Of course, that ticket is exactly $110 more than I have at the moment, so I had the light changed and went down to the police station to have them cancel the ticket. I walk in and before I even begin to explain my situation, before any words are exchanged, the desk cop takes the ticket from me and goes into the back. He returns with the ticket's file, stamps "Cancelled" on both of them and tells me to have a good day. Didn't even bother with any proof that I'd actually had my light changed. In fact, I'm not sure he even bothered to look at the ticket.
Next time I get a ticket, I'm definitely going down to the police station to see if they'll rubber stamp it just like that. While I'm at it, maybe I'll try passing my Visa bill across that desk. Now that's a piece of paper I could use one of those stamps on.
Cavan blogged at 11:57 PM | 2 comments
The essay from hell was turned in last night, so now I'm preparing for a few days of relative inactivity (relative being the operative word here). Actually, I came home last night to a number of emergency workers outside my door and thought that something terrible had happened, like my cat had managed to dial 911 with his last dying breath. Turns out the paramedics had to be called in for my neighbour across the hall. I wasn't able to glean any information beyond her being alright, but it was an odd sight to come home to.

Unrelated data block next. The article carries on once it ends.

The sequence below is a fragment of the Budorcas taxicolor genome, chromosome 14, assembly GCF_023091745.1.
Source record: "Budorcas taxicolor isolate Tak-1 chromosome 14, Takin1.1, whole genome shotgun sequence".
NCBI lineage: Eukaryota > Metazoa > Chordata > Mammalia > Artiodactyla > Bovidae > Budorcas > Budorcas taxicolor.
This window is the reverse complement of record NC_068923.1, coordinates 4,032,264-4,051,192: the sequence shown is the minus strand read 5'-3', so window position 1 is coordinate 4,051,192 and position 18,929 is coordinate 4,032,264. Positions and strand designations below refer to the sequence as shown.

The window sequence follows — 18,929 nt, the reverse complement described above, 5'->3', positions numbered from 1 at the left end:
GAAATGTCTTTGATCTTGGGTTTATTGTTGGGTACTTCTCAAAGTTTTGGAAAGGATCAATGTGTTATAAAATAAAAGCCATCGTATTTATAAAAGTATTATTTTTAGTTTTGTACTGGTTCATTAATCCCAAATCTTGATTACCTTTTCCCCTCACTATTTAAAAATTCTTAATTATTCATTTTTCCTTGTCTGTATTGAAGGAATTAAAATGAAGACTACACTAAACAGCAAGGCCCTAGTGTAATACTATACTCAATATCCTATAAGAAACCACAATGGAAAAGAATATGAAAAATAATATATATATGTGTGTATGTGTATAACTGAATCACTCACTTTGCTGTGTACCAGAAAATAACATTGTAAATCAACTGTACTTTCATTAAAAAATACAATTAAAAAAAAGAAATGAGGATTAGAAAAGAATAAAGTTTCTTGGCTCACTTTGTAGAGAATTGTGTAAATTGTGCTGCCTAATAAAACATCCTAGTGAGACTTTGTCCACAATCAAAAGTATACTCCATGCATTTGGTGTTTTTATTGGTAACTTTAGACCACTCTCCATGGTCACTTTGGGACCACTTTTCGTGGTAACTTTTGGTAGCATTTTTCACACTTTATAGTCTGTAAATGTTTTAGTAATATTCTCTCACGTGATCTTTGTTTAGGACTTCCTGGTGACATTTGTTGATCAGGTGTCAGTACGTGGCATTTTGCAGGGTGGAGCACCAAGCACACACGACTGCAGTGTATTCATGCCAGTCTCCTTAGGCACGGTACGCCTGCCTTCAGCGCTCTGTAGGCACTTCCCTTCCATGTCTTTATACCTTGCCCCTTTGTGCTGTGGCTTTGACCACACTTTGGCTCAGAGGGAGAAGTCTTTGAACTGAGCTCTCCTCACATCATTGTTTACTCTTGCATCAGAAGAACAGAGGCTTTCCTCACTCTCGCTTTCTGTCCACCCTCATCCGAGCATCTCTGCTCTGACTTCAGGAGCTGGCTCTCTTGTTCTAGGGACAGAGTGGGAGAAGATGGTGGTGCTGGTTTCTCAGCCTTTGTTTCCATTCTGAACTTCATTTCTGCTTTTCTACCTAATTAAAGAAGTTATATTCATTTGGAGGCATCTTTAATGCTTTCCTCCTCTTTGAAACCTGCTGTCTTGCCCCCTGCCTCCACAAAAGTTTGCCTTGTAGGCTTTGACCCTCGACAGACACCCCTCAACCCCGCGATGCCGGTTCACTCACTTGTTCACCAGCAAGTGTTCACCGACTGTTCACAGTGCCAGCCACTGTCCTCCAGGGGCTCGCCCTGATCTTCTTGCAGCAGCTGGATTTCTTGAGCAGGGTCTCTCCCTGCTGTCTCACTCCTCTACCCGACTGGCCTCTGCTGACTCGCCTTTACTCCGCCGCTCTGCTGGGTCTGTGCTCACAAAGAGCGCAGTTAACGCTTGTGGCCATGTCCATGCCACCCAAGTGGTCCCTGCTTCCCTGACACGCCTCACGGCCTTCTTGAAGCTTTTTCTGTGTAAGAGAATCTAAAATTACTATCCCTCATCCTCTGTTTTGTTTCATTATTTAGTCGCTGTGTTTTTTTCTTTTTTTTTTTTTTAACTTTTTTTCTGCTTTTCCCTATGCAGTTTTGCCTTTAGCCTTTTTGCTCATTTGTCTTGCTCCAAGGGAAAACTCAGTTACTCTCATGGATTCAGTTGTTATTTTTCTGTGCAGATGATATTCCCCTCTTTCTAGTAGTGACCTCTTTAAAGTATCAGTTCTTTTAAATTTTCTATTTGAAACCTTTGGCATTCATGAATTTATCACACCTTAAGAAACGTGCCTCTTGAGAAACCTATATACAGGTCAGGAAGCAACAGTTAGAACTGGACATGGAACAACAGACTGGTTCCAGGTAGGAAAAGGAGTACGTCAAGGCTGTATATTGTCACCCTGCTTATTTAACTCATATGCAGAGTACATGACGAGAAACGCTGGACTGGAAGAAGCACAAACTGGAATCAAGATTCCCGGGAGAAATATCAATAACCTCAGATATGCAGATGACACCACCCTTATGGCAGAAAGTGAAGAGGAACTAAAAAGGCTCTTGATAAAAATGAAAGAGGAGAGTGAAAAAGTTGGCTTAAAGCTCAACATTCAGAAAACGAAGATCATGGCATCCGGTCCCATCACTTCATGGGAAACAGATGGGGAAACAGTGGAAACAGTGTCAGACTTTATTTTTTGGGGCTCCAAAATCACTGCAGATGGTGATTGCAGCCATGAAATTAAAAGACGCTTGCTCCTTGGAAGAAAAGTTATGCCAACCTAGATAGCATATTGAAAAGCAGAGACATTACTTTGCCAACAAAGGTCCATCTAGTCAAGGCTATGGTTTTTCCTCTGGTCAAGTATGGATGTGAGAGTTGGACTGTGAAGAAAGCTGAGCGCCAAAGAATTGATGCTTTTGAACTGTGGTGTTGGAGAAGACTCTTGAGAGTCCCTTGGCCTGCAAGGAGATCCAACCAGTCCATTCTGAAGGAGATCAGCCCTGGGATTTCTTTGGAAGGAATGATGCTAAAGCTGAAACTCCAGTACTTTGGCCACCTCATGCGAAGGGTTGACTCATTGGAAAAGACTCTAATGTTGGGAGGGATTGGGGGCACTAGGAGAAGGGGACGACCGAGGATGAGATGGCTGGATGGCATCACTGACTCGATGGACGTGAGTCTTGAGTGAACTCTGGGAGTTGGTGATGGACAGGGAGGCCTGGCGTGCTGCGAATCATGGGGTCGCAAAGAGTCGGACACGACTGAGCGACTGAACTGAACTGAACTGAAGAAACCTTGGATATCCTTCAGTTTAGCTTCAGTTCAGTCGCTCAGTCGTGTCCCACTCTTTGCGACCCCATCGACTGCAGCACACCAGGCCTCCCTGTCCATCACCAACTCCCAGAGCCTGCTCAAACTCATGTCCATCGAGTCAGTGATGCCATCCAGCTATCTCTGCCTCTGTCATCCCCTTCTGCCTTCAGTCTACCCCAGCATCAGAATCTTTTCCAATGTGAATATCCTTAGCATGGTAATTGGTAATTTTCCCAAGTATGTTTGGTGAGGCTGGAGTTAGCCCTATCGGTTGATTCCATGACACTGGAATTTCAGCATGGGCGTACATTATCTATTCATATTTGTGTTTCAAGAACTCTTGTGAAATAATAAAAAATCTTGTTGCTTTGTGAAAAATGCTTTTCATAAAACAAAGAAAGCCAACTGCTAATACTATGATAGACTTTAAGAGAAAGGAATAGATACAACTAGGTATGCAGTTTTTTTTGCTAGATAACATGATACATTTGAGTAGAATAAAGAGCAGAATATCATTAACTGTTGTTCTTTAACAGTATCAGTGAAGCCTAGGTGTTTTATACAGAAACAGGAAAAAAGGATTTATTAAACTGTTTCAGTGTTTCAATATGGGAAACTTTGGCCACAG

For writers: I've come across a massively useful market listing that's much like Ralan, except that it caters to all genres, not just spec fic. It's also searchable, has response time logs, a nice interface and they have a submission tracking system that's in beta testing right now. It's called Duotrope Digest - be sure to check it out and sign up. Also, thanks to whoever listed Goodbye, Darwin there. Speaking of the anthology, I've been receiving a large number of submissions lately, so hopefully we'll get close to finishing it soon.
More SF news: Still coping with the death of Octavia Butler (who, by the way, is having a large Clarion scholarship set up for writers of colour in her honour), the SF community has lost another of its great writers, Stanislaw Lem. I've never read any of his work, but I do have a copy of Solaris on my shelf that I plan to read this summer.